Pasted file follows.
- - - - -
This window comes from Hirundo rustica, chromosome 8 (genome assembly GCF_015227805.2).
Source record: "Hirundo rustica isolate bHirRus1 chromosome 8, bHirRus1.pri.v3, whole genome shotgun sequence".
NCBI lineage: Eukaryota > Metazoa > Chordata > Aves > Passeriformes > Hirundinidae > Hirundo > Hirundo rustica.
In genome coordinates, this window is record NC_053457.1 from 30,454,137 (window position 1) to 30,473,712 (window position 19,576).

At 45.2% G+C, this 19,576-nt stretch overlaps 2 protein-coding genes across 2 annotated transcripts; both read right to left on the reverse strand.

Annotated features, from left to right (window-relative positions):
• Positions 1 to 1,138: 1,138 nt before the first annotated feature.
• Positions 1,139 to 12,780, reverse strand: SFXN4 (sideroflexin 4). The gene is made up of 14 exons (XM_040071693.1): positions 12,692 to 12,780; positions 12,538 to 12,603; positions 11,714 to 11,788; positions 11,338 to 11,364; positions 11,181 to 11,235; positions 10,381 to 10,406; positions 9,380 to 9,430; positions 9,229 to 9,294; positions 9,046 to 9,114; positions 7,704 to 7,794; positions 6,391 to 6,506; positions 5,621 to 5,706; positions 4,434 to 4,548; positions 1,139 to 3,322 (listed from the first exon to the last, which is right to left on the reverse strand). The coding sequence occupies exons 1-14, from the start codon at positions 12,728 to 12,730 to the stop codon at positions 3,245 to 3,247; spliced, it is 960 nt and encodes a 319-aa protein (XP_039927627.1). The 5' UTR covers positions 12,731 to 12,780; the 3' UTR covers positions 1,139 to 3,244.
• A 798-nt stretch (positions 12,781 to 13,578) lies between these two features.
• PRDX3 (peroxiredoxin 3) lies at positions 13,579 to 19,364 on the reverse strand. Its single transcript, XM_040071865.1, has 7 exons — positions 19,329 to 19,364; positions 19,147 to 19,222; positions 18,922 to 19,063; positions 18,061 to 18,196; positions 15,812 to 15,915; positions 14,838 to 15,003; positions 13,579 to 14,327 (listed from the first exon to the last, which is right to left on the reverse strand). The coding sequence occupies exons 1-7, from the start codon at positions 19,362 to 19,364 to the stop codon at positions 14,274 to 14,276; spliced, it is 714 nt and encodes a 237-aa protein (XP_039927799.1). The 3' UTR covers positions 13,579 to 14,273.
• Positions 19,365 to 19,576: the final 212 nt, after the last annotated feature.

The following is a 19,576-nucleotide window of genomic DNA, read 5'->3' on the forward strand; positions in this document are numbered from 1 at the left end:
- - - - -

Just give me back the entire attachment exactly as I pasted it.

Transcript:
This window comes from Hirundo rustica, chromosome 8 (genome assembly GCF_015227805.2).
Source record: "Hirundo rustica isolate bHirRus1 chromosome 8, bHirRus1.pri.v3, whole genome shotgun sequence".
NCBI lineage: Eukaryota > Metazoa > Chordata > Aves > Passeriformes > Hirundinidae > Hirundo > Hirundo rustica.
In genome coordinates, this window is record NC_053457.1 from 30,454,137 (window position 1) to 30,473,712 (window position 19,576).

At 45.2% G+C, this 19,576-nt stretch overlaps 2 protein-coding genes across 2 annotated transcripts; both read right to left on the reverse strand.

Annotated features, from left to right (window-relative positions):
• Positions 1 to 1,138: 1,138 nt before the first annotated feature.
• Positions 1,139 to 12,780, reverse strand: SFXN4 (sideroflexin 4). The gene is made up of 14 exons (XM_040071693.1): positions 12,692 to 12,780; positions 12,538 to 12,603; positions 11,714 to 11,788; positions 11,338 to 11,364; positions 11,181 to 11,235; positions 10,381 to 10,406; positions 9,380 to 9,430; positions 9,229 to 9,294; positions 9,046 to 9,114; positions 7,704 to 7,794; positions 6,391 to 6,506; positions 5,621 to 5,706; positions 4,434 to 4,548; positions 1,139 to 3,322 (listed from the first exon to the last, which is right to left on the reverse strand). The coding sequence occupies exons 1-14, from the start codon at positions 12,728 to 12,730 to the stop codon at positions 3,245 to 3,247; spliced, it is 960 nt and encodes a 319-aa protein (XP_039927627.1). The 5' UTR covers positions 12,731 to 12,780; the 3' UTR covers positions 1,139 to 3,244.
• A 798-nt stretch (positions 12,781 to 13,578) lies between these two features.
• PRDX3 (peroxiredoxin 3) lies at positions 13,579 to 19,364 on the reverse strand. Its single transcript, XM_040071865.1, has 7 exons — positions 19,329 to 19,364; positions 19,147 to 19,222; positions 18,922 to 19,063; positions 18,061 to 18,196; positions 15,812 to 15,915; positions 14,838 to 15,003; positions 13,579 to 14,327 (listed from the first exon to the last, which is right to left on the reverse strand). The coding sequence occupies exons 1-7, from the start codon at positions 19,362 to 19,364 to the stop codon at positions 14,274 to 14,276; spliced, it is 714 nt and encodes a 237-aa protein (XP_039927799.1). The 3' UTR covers positions 13,579 to 14,273.
• Positions 19,365 to 19,576: the final 212 nt, after the last annotated feature.

The following is a 19,576-nucleotide window of genomic DNA, read 5'->3' on the forward strand; positions in this document are numbered from 1 at the left end: